Your menstrual period is the five to seven days during the month that a small amount of bloody fluids flows from your vagina. The flow begins slowly-it doesn’t squirt or gush-and is heaviest during the first few days. The flow gradually lessens and then stops. Although it may seem as though you are losing a lot of blood, you’re really not. The total amount of the flow over an entire period is only about one-half cup.

Most women have a monthly menstrual period until they are about 50 years old. Then the periods stop. Pregnant women usually do have any bleeding. Women who are breastfeeding their babies usually do not have periods during that time. There are times, too, when a woman misses a period. This may happen if she is sick, upset, or very nervous about something, is she hasn’t been eating right; or if she has been exercising a lot.

Your Monthly Schedule

Once you start having your periods, you may see just a few spots of blood one month and then have a normal period the next month. Also, you may skip a month or have two periods in one month during the first year. Your body needs a little time to get on a set schedule. If a woman has had sex and misses a period, though, she should see a doctor as soon as she can, because she may be pregnant.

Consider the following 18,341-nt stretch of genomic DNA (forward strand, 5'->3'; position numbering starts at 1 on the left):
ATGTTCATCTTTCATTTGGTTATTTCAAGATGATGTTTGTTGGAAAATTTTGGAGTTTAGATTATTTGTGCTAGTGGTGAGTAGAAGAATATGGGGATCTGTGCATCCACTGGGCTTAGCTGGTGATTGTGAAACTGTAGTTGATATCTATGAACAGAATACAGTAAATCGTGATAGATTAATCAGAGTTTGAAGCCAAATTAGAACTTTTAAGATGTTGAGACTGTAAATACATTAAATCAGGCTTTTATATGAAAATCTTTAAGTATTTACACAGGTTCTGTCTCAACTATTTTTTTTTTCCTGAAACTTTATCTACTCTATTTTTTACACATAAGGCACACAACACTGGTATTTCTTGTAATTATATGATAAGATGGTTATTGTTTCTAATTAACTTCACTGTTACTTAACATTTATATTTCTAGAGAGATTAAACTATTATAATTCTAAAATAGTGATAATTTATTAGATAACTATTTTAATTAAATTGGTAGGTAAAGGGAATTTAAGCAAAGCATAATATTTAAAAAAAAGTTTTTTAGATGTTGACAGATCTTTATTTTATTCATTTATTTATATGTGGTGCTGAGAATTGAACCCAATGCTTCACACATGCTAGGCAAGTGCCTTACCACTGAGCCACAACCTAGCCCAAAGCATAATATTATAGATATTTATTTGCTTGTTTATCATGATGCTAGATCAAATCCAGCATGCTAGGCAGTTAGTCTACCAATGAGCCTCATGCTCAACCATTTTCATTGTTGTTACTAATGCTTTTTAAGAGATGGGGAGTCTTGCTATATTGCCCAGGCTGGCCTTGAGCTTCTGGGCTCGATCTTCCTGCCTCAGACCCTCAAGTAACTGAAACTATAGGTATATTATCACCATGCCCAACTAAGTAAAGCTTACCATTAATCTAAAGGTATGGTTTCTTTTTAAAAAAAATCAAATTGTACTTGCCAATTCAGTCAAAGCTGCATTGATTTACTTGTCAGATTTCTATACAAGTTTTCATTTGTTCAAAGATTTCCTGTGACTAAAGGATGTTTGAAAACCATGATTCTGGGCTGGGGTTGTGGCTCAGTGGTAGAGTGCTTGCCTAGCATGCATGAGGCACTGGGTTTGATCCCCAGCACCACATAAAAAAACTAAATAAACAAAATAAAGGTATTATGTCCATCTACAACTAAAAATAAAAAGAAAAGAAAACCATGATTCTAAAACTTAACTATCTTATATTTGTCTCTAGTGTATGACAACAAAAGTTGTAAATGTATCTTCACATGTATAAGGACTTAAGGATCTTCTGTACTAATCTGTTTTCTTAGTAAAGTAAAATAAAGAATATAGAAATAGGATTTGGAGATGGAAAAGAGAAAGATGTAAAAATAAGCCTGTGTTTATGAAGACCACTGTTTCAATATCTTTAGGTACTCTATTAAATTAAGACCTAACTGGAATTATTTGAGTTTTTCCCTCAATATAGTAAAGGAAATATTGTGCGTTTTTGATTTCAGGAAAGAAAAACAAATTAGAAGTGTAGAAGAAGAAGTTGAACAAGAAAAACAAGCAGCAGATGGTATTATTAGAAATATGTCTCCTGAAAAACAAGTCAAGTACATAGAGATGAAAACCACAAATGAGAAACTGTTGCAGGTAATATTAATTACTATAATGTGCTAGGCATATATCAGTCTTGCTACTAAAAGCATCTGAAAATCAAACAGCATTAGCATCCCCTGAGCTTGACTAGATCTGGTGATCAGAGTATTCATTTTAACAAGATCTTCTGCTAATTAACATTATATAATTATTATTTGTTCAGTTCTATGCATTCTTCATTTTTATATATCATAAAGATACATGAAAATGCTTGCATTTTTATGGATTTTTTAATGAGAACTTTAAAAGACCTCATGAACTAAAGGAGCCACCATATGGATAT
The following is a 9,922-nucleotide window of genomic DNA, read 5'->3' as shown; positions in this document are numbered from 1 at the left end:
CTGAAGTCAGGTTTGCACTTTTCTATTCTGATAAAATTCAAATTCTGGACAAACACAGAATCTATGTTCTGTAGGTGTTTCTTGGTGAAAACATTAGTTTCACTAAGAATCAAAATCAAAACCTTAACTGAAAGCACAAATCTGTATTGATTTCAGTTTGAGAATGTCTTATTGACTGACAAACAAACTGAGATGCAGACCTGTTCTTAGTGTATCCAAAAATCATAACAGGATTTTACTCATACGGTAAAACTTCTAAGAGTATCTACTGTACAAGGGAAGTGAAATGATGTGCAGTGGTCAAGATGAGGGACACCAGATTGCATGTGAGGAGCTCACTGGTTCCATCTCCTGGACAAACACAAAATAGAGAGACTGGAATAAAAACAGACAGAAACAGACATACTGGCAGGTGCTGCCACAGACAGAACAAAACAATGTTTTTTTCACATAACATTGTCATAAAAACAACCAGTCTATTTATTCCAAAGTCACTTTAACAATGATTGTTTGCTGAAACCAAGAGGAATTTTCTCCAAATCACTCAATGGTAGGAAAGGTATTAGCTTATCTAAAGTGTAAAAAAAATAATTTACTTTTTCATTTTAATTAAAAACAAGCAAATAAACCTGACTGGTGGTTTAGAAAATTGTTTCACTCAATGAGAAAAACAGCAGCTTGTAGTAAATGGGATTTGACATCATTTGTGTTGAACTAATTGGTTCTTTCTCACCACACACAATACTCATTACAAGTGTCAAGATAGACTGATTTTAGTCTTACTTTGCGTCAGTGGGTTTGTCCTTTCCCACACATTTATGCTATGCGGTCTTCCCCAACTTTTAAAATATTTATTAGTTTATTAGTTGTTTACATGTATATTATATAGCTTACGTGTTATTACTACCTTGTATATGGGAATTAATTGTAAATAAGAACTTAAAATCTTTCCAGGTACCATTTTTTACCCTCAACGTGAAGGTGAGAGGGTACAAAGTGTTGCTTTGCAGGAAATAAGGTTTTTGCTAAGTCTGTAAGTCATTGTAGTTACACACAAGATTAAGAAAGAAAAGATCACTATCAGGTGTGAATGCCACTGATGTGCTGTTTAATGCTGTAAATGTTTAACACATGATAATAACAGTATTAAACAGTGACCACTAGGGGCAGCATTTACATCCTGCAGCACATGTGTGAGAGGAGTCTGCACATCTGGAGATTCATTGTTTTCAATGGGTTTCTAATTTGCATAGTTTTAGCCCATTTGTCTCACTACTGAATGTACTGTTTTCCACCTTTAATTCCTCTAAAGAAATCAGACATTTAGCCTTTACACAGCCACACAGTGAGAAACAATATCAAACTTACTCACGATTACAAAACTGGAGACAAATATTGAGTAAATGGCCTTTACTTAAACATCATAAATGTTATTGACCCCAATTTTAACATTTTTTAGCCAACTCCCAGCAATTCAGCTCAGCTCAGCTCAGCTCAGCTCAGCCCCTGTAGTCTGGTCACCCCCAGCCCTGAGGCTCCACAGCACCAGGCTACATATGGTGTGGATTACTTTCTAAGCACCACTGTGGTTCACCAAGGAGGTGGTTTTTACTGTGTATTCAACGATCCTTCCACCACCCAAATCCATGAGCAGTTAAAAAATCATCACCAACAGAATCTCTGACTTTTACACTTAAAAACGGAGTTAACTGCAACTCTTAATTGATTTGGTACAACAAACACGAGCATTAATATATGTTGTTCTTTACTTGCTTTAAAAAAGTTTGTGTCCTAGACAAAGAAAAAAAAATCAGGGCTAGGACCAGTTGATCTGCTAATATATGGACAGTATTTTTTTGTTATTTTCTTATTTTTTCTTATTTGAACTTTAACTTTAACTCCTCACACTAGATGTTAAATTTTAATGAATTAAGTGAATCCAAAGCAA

You may want to use a calendar to keep track or your periods. Put an “x” on the first day of your period. Count the first “x” as day 1, and keep counting the days until you have next period. If you do this every month, you’ll be able to tell how many days there are between you periods. For some girls, it will be every 28 days: for others, it may be anywhere from 23 to 35 days; and for others, it may change from month to month. Even when your periods start to come after the same number of days each month, you may miss a period or be a few days early or late.

How To Prepare

Once you know when to expect your next period, you can be ready. You should try to keep a supply of sanitary napkins or tampons. Napkins and pads that are worn inside your panties to catch the blood flow. They are held in place with a sticky backing. Tampons are small absorbent tubes made of cotton. They are placed inside the vagina to catch the blood flow.